A megadungeon is simply too large to feasibly represent during play at 1in=5ft scale, even if you were wanting to, without a lot of work. I find that drawing out every section either beforehand or during play in battle-map scale is a lot of work for very little value. It's more effective to save miniature-scale maps for where they are most effective.
So instead, represent only the sections where combat actually happens, and during the exploration segments of play rely on just description to convey the layout, keeping your large-scale DM's map only as a private reference. That description-only information preserves the sense of exploration and uncertainty, allowing the players to use/need their smarts to figure out layout secrets, and maintaining the possibility of the PCs getting legitimately lost (as opposed to the kind of "story says you get lost now" approach that doesn't suit a megadungeon).
You can do this two ways. You can have "combat arenas" prepared in miniature scale in as much detail as you want, and lay those down when combat is either already broken out, or when it's obviously imminent even if initiative isn't yet rolled. The upside is you can put a lot of detail into these set-piece maps, but with the downside that for your prepared areas to be predictable, you have to build your whole megadungeon to neatly divide up into predictable combat arenas.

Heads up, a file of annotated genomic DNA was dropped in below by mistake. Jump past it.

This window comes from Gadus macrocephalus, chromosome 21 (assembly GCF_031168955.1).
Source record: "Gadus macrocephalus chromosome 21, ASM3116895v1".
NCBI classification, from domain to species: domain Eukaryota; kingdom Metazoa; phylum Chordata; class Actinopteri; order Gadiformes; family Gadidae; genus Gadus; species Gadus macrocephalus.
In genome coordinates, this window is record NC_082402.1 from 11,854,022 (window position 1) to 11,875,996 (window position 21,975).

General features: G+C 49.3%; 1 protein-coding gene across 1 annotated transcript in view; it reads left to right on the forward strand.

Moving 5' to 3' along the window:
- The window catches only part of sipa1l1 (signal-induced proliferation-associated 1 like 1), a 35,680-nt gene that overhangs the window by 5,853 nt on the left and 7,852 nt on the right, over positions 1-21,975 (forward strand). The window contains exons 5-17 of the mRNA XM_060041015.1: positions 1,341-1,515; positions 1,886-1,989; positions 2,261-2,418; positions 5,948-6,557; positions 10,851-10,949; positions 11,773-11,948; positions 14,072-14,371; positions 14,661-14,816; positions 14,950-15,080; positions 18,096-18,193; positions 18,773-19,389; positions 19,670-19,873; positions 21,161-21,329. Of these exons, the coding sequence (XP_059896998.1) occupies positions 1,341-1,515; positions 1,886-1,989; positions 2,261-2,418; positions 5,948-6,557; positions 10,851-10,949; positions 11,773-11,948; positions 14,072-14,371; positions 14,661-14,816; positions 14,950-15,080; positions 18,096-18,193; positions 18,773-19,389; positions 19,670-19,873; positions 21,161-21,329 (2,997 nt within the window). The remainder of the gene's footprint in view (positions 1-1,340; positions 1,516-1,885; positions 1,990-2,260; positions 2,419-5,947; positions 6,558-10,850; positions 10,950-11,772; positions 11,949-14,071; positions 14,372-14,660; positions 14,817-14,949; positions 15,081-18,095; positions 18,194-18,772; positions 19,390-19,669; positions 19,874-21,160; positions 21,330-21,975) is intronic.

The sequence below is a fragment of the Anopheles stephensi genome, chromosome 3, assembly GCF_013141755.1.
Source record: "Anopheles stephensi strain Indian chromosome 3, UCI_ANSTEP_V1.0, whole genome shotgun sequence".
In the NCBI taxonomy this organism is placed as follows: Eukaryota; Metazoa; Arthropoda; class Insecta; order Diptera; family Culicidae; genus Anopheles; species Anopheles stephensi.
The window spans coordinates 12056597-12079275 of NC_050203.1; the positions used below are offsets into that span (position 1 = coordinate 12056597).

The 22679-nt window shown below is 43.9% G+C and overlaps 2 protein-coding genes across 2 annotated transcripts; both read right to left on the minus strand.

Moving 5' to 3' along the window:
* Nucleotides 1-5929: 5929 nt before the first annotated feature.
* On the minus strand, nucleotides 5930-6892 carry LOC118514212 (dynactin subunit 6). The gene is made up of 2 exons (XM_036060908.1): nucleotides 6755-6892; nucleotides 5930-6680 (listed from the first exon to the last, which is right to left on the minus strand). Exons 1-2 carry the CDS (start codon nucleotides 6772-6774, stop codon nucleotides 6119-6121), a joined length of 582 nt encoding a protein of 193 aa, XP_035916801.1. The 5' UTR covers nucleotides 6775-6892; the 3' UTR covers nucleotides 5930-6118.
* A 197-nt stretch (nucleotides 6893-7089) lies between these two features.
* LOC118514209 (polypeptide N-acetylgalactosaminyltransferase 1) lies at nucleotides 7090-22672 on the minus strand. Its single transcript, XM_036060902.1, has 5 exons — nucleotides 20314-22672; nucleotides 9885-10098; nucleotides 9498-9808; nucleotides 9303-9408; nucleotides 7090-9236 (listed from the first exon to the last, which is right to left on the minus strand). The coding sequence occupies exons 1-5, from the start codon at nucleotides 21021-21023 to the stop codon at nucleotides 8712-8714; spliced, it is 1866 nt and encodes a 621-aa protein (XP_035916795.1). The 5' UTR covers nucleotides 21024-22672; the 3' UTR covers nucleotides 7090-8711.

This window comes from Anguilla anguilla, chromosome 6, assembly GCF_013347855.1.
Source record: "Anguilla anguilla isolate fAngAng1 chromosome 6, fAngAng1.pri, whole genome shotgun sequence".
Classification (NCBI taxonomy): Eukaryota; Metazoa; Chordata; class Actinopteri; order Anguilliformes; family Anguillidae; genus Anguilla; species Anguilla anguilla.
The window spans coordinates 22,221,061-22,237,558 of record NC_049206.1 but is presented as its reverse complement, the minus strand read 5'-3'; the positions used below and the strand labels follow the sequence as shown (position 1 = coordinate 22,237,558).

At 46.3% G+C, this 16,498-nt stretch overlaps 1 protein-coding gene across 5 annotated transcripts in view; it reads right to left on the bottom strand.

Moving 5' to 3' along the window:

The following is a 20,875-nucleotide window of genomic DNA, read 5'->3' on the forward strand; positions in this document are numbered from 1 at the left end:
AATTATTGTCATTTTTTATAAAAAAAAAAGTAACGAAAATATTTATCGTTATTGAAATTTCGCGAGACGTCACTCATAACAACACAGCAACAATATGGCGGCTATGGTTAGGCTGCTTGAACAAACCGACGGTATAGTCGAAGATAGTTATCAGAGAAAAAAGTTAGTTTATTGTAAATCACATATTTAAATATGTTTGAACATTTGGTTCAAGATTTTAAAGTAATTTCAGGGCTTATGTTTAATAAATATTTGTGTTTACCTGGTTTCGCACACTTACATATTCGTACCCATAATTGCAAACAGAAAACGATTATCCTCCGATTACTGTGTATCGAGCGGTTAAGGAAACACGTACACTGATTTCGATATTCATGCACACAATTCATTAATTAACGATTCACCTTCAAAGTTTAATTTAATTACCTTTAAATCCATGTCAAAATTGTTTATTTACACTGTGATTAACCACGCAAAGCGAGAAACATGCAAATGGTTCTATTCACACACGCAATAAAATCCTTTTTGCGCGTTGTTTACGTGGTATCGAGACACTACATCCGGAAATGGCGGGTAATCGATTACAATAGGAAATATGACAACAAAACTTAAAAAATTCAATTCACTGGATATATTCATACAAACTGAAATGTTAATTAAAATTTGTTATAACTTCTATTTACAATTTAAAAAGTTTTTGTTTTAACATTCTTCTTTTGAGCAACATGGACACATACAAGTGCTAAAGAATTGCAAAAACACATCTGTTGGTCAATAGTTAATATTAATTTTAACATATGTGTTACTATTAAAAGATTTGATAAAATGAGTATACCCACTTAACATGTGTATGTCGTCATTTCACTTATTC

The second way is to draw out the map on the fly when combat occurs, on a vinyl battle-mat or small sheets side-by-side, using your master map for basic layout and your notes for room features that are relevant to an exciting combat. The upside is lots of flexibility in handling combats wherever and whenever they break out and go to, but the downside is that the maps won't be nearly as pretty.
You can also mix and match these methods. Say you decide to draw everything out, but you find an excellent ruined cult sanctuary tileset and want to use them—nothing is stopping you from busting out detailed tiles for one or more special rooms in the dungeon. Similarly, you can prepare all your combat-area maps beforehand in gorgeous detail, but fall back on sketching rooms and halls on a vinyl mat when combats occur in unexpected places or if they overflow outside of the prepared areas.
The thing these share in common is that you don't show your players perfect, miniature-scale maps for every foot of the dungeon, only "zoom in" when combat happens. That keeps the rest of the exploration in the mind's eye, where inexact knowledge of the layout can keep the "megadungeon mystique" alive for your players so it can enrich their experience of the place.